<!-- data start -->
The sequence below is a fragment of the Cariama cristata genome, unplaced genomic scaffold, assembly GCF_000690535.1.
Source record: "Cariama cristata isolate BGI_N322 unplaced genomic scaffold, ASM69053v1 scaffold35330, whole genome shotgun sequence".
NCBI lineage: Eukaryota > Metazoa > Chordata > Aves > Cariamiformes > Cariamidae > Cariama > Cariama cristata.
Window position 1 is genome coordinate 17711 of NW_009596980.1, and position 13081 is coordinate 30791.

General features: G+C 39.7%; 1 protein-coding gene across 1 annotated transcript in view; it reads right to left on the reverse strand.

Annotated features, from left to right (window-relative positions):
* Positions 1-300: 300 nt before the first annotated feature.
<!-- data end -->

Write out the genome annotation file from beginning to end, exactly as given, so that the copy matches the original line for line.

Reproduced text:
The sequence below is a fragment of the Cariama cristata genome, unplaced genomic scaffold, assembly GCF_000690535.1.
Source record: "Cariama cristata isolate BGI_N322 unplaced genomic scaffold, ASM69053v1 scaffold35330, whole genome shotgun sequence".
NCBI lineage: Eukaryota > Metazoa > Chordata > Aves > Cariamiformes > Cariamidae > Cariama > Cariama cristata.
Window position 1 is genome coordinate 17711 of NW_009596980.1, and position 13081 is coordinate 30791.

General features: G+C 39.7%; 1 protein-coding gene across 1 annotated transcript in view; it reads right to left on the reverse strand.

Annotated features, from left to right (window-relative positions):
* Positions 1-300: 300 nt before the first annotated feature.